Linux questions

With my Windows 7 computer offline while I figure out why the motherboard won’t start up or I start building a Windows 10 computer, I’m relying on the Linux computer I built a few months ago. The questions I have right now are:

  1. Has anybody run Windows 7 under Wine on a Linux computer that has a newer CPU than an AMD FX-series processor? They used the AM3+ socket and the Bulldozer or Piledriver architecture, so roughly any motherboard made in 2017 or newer. I’m curious if Wine would get around the Microsoft patch that detects new CPUs and prohibits installation/further operation.

  2. There isn’t any kind of bug in the File Manager (Thunar) where the more files you copy at one time, the slower and slower it goes? You start with it copying several files a second, and then after about 10,000-30,000 files, it’s about one file every few minutes. This might be a problem with the external USB 3.0 drive docking port since the problem shifted over to the partitions on the external drive randomly unmounting and remounting themselves. I just want to check because when I couldn’t get the filecopy to abort and had to shut off the computer, I wound up trashing the file table a couple of times on the drive I was copying to (internally-mounted 5TB drive). Repairing the file system worked once, but I had to format the drive afterwards. A USB 2.0 external dock seems to be working more reliably.

  3. Is it required to have a server version of Linux to run Samba? I’m running Ubuntu Studio.

There is almost certainly a way to run it. My Raspberry pi emulation box runs an instance!

Heck, you can install Samba on a Smoothwall (even though it is Not Recommended).

Wine is a self-contained Windows emulator which will allow you to run some, if not most, Windows programs without havening to install Windows and a licence to run it.

YMMV with Win apps, but Wine is getting better as they tweak things and add new features etc. Just don’t expect Orifice2016 to work out of the box!

Scratch #2 off the list. It was the drive dock. The second one hasn’t had any problems.

I just looked at the drive that I have labeled as having my iTunes files on it and realized that if I don’t get set something working that runs Windows, those are useless because of the DRM in the files. Oh joy.

I dunno if iTunes will run on Wine, maybe you can try and see?

Itunes struggles to run on windows. i cant imagine it working well in Wine.

Big tip for anyone running Firefox, which is Ubuntu’s preferred browser since they don’t agree with some of the data collection behaviors of Chrome.

Go into about:config and change all of the following to True:

  • browser.sessionstore.warnOnQuit       (Firefox v65 and beyond)
  • browser.warnOnQuit                (all versions)
  • browser.showQuitWarning       (older versions)
  • browser.tabs.warnOnClose

This will prevent CTRL-Q from closing every window and tab you’ve got open without warning you. And since Q is next to W and Tab on the standard keyboard most people use, guess how easy it is to accidentally press the Q when you’re trying to use CTRL-W or CTRL-Tab?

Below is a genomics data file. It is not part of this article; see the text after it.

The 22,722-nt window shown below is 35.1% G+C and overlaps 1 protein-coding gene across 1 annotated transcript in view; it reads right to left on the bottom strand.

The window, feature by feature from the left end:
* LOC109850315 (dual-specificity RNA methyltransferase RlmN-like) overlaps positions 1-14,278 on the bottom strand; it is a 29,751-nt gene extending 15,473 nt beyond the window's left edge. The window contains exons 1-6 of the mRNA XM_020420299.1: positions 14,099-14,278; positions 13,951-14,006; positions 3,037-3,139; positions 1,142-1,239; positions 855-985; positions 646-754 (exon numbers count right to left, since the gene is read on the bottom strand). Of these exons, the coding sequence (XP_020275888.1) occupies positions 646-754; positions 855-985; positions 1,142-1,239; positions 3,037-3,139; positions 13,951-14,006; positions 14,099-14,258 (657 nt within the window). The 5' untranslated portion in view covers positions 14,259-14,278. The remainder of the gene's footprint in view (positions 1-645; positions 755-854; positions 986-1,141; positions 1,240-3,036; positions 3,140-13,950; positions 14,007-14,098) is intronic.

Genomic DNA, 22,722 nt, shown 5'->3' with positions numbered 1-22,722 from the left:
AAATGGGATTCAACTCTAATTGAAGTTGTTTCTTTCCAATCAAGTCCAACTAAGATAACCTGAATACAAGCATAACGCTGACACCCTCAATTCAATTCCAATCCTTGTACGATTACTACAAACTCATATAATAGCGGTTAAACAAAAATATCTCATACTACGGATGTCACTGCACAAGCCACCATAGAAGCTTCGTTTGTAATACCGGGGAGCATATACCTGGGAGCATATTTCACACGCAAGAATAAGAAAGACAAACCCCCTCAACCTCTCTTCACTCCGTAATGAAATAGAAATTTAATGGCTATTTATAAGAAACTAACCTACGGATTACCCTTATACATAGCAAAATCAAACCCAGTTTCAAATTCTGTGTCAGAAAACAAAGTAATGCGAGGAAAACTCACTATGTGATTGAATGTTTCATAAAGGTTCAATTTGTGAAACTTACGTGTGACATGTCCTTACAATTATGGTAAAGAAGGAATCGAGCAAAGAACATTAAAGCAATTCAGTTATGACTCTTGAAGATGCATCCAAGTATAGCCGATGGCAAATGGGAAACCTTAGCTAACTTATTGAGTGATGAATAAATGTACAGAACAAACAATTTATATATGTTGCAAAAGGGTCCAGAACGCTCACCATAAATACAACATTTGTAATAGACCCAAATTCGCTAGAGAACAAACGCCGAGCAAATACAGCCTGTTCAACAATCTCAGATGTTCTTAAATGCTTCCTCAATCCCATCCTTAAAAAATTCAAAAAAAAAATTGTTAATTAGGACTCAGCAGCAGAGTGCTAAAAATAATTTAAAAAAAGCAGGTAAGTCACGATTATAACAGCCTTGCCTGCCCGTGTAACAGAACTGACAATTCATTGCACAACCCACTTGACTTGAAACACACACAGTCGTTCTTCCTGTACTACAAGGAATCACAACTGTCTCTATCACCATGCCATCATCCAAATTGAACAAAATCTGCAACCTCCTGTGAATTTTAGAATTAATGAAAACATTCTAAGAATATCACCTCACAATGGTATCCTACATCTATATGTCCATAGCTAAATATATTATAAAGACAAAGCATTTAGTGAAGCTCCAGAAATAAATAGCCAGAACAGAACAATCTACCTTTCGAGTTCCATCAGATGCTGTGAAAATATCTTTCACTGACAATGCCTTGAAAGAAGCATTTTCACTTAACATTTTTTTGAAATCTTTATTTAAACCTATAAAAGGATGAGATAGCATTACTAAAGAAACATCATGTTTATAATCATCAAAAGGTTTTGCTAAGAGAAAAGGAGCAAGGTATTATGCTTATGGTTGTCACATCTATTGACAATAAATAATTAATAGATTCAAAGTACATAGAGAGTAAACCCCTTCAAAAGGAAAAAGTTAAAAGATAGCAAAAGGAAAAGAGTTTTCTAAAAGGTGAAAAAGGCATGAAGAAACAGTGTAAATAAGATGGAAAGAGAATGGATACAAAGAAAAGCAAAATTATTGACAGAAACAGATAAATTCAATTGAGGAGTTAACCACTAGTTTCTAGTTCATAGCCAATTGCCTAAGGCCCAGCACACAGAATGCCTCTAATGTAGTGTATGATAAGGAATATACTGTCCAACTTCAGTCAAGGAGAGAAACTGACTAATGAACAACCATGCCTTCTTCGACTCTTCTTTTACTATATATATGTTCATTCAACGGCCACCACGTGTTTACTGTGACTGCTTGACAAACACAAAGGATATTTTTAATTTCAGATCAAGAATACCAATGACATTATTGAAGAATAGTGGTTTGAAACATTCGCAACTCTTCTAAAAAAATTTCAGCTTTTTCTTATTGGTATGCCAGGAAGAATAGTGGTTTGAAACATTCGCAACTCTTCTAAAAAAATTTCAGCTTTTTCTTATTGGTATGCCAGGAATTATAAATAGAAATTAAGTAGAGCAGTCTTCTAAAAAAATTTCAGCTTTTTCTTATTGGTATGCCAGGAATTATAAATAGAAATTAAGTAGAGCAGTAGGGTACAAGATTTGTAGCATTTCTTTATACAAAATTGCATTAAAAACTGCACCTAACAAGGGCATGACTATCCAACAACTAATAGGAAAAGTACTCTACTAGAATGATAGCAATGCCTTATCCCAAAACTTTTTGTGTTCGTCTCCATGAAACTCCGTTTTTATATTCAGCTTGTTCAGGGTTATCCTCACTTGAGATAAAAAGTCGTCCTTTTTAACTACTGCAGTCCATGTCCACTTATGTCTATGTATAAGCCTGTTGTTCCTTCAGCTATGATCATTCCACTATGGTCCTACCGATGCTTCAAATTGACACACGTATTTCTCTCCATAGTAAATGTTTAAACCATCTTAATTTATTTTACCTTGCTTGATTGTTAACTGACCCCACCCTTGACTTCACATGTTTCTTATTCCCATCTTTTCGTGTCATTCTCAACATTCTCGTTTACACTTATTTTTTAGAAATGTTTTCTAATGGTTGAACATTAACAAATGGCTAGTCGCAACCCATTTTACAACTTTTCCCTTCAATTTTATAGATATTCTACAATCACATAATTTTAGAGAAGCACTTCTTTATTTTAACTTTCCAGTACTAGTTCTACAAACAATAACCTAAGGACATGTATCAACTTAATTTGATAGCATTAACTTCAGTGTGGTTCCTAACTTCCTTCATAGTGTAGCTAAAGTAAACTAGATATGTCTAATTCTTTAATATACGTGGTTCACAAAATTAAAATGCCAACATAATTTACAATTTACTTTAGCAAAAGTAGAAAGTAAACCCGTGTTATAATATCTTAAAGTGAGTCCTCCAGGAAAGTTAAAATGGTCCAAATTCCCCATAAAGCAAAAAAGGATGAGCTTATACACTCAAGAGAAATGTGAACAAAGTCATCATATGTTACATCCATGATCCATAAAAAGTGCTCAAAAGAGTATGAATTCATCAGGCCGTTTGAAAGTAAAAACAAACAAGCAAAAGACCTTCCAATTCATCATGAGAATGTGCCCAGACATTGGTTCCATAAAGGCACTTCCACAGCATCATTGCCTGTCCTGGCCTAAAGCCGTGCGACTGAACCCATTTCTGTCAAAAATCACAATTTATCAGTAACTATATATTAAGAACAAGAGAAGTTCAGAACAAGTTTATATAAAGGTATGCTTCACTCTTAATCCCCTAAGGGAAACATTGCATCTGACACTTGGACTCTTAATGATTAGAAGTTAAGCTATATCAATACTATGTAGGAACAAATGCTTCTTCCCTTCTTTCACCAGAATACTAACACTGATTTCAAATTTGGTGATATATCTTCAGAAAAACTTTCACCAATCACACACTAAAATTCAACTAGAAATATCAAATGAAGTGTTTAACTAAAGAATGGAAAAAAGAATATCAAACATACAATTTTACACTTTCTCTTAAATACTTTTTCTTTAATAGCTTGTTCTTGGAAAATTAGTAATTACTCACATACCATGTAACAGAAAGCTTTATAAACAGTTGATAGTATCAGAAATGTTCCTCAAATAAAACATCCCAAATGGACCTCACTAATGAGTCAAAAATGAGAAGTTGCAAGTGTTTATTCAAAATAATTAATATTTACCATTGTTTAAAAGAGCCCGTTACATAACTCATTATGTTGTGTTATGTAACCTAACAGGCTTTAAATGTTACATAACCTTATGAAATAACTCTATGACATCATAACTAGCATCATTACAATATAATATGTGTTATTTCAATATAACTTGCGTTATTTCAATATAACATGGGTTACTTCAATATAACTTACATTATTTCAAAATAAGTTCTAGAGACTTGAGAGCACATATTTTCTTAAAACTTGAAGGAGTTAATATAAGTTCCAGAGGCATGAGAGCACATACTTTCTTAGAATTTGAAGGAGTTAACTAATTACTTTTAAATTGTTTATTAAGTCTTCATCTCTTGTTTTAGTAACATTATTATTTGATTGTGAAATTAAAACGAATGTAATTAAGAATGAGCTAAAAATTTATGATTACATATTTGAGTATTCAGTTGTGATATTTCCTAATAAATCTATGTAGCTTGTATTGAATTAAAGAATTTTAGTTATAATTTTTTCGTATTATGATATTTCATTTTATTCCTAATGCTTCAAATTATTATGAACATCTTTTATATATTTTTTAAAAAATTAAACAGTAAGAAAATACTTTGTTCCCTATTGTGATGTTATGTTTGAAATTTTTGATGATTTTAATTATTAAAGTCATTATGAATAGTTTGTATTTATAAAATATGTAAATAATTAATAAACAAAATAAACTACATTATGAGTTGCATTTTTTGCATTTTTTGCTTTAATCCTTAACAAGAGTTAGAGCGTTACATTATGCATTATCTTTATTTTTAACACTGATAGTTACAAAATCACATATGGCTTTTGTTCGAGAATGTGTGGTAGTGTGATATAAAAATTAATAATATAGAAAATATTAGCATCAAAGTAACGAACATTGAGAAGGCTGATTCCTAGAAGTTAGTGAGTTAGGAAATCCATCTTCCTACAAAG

The last one puts up the warning about closing multiple tabs at the same time and gives you a choice if you want it turned off. Leave it checked so you get the warning.

There’s other tips on the SuperUser website, such as going into the Keyboard preferences and setting Ctrl-Q to a null or true value, using a program called AutoKey, and importing Chrome settings.

The website points out this has been a long-standing problem in Firefox.The Preferences that are readily-accessible doesn’t have this adjustment. Setting CTRL-Q to provide a warning needs to be there and it needs to be turned on as a default. Allowing data loss without a warning as a default is a design flaw.

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Go tell that to BillG.

Um, Firefox? I need to be able to browse through all of the folders on a hard drive when I’m uploading a file, not just the shortcuts like Documents and Downloads, plus just one folder level on a hard drive. Having to make a copy into one of the locations you’re restricting me to is double plus ungood.

Is there any way to just change the color used for the title bar of program windows without having to install a theme? Everything seems to be stuck using black for the title bar and I can’t see where one window ends and another starts if they overlap.

Okay, some of this is application-specific in Chrome and Firefox. Turning off “Use system title bar and borders” in Chrome fixed that. Now I just need to find that setting in Firefox.

For other things like the File Manager, it is locked into the theme and everyone seems to be enamored of having a black title bar for some reason.

OS/2 had a nifty utility called Candybarz with which you can skin the titlebars of your windows. I used to emulate a Mac on my OS/2 setup, which was the only bit of eyecandy I would have.

For windows you get WindowBlinds which is produced by Stardock.

Linux may have its own theme customization tools.

Looks like you can select an accent color, and only check Title Bars. Didn’t try it, though.

Why does resizing a window have to be a pixel hunt to find the exact edge or corner?

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Modern OS UI design themes tend to be a little harsh on things like that.

Sometimes I miss the classic Mac OS style where you resized via a comparatively gigantic rectangle in the corner of a window or not at all and you liked it.